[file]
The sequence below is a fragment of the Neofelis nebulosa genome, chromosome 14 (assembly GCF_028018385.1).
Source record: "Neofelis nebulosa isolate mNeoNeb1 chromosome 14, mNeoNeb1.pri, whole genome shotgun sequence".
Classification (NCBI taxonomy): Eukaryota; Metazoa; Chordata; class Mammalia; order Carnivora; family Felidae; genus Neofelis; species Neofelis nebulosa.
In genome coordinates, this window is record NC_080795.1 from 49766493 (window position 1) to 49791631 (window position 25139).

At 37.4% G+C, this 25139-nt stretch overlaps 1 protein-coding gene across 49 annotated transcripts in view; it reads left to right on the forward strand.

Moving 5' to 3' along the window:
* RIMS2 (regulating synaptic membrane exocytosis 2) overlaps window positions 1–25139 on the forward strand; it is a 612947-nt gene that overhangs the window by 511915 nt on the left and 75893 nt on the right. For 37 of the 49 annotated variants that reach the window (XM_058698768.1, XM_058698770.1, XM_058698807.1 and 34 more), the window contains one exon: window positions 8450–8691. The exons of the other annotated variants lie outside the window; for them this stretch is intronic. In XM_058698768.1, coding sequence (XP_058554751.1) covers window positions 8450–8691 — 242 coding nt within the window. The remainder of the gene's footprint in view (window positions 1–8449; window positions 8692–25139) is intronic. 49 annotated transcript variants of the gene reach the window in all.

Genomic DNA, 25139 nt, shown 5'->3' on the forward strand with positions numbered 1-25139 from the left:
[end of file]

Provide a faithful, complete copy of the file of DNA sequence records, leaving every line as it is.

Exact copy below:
The sequence below is a fragment of the Neofelis nebulosa genome, chromosome 14 (assembly GCF_028018385.1).
Source record: "Neofelis nebulosa isolate mNeoNeb1 chromosome 14, mNeoNeb1.pri, whole genome shotgun sequence".
Classification (NCBI taxonomy): Eukaryota; Metazoa; Chordata; class Mammalia; order Carnivora; family Felidae; genus Neofelis; species Neofelis nebulosa.
In genome coordinates, this window is record NC_080795.1 from 49766493 (window position 1) to 49791631 (window position 25139).

At 37.4% G+C, this 25139-nt stretch overlaps 1 protein-coding gene across 49 annotated transcripts in view; it reads left to right on the forward strand.

Moving 5' to 3' along the window:
* RIMS2 (regulating synaptic membrane exocytosis 2) overlaps window positions 1–25139 on the forward strand; it is a 612947-nt gene that overhangs the window by 511915 nt on the left and 75893 nt on the right. For 37 of the 49 annotated variants that reach the window (XM_058698768.1, XM_058698770.1, XM_058698807.1 and 34 more), the window contains one exon: window positions 8450–8691. The exons of the other annotated variants lie outside the window; for them this stretch is intronic. In XM_058698768.1, coding sequence (XP_058554751.1) covers window positions 8450–8691 — 242 coding nt within the window. The remainder of the gene's footprint in view (window positions 1–8449; window positions 8692–25139) is intronic. 49 annotated transcript variants of the gene reach the window in all.

Genomic DNA, 25139 nt, shown 5'->3' on the forward strand with positions numbered 1-25139 from the left: